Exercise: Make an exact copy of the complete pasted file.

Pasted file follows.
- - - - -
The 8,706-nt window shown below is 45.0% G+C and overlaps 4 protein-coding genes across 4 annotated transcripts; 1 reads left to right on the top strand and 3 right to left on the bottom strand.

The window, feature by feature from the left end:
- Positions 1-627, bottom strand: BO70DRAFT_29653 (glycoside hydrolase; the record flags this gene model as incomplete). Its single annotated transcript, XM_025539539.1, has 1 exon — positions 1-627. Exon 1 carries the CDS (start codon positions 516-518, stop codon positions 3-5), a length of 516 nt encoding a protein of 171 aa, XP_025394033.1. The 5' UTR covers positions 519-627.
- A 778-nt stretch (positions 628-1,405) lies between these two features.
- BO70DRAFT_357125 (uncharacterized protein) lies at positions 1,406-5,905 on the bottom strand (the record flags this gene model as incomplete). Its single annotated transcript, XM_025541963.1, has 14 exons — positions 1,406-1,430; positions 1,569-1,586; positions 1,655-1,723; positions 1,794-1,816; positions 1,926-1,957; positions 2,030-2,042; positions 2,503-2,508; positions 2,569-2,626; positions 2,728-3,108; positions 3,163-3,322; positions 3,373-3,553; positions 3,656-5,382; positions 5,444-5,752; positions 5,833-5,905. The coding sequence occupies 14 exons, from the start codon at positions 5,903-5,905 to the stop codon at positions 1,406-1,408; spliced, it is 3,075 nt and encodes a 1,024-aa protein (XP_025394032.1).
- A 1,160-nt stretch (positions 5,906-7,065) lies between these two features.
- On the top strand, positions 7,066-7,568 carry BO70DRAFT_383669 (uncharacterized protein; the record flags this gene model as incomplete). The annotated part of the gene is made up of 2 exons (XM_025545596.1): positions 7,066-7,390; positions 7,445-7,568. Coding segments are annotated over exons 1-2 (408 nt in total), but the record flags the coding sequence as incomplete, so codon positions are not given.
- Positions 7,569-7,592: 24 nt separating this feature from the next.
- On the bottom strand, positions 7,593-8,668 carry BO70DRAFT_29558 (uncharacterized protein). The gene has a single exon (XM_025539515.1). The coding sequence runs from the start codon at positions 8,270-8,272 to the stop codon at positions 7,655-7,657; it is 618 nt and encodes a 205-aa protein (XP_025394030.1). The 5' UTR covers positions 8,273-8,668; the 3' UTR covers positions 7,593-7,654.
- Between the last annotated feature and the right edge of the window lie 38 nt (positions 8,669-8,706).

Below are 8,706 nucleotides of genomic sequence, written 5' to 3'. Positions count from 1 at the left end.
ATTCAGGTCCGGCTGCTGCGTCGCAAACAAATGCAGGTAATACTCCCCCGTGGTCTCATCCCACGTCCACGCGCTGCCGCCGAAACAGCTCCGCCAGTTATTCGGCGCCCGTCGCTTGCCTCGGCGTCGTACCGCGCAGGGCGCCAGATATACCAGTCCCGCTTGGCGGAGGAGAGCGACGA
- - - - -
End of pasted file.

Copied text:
The 8,706-nt window shown below is 45.0% G+C and overlaps 4 protein-coding genes across 4 annotated transcripts; 1 reads left to right on the top strand and 3 right to left on the bottom strand.

The window, feature by feature from the left end:
- Positions 1-627, bottom strand: BO70DRAFT_29653 (glycoside hydrolase; the record flags this gene model as incomplete). Its single annotated transcript, XM_025539539.1, has 1 exon — positions 1-627. Exon 1 carries the CDS (start codon positions 516-518, stop codon positions 3-5), a length of 516 nt encoding a protein of 171 aa, XP_025394033.1. The 5' UTR covers positions 519-627.
- A 778-nt stretch (positions 628-1,405) lies between these two features.
- BO70DRAFT_357125 (uncharacterized protein) lies at positions 1,406-5,905 on the bottom strand (the record flags this gene model as incomplete). Its single annotated transcript, XM_025541963.1, has 14 exons — positions 1,406-1,430; positions 1,569-1,586; positions 1,655-1,723; positions 1,794-1,816; positions 1,926-1,957; positions 2,030-2,042; positions 2,503-2,508; positions 2,569-2,626; positions 2,728-3,108; positions 3,163-3,322; positions 3,373-3,553; positions 3,656-5,382; positions 5,444-5,752; positions 5,833-5,905. The coding sequence occupies 14 exons, from the start codon at positions 5,903-5,905 to the stop codon at positions 1,406-1,408; spliced, it is 3,075 nt and encodes a 1,024-aa protein (XP_025394032.1).
- A 1,160-nt stretch (positions 5,906-7,065) lies between these two features.
- On the top strand, positions 7,066-7,568 carry BO70DRAFT_383669 (uncharacterized protein; the record flags this gene model as incomplete). The annotated part of the gene is made up of 2 exons (XM_025545596.1): positions 7,066-7,390; positions 7,445-7,568. Coding segments are annotated over exons 1-2 (408 nt in total), but the record flags the coding sequence as incomplete, so codon positions are not given.
- Positions 7,569-7,592: 24 nt separating this feature from the next.
- On the bottom strand, positions 7,593-8,668 carry BO70DRAFT_29558 (uncharacterized protein). The gene has a single exon (XM_025539515.1). The coding sequence runs from the start codon at positions 8,270-8,272 to the stop codon at positions 7,655-7,657; it is 618 nt and encodes a 205-aa protein (XP_025394030.1). The 5' UTR covers positions 8,273-8,668; the 3' UTR covers positions 7,593-7,654.
- Between the last annotated feature and the right edge of the window lie 38 nt (positions 8,669-8,706).

Below are 8,706 nucleotides of genomic sequence, written 5' to 3'. Positions count from 1 at the left end.
ATTCAGGTCCGGCTGCTGCGTCGCAAACAAATGCAGGTAATACTCCCCCGTGGTCTCATCCCACGTCCACGCGCTGCCGCCGAAACAGCTCCGCCAGTTATTCGGCGCCCGTCGCTTGCCTCGGCGTCGTACCGCGCAGGGCGCCAGATATACCAGTCCCGCTTGGCGGAGGAGAGCGACGA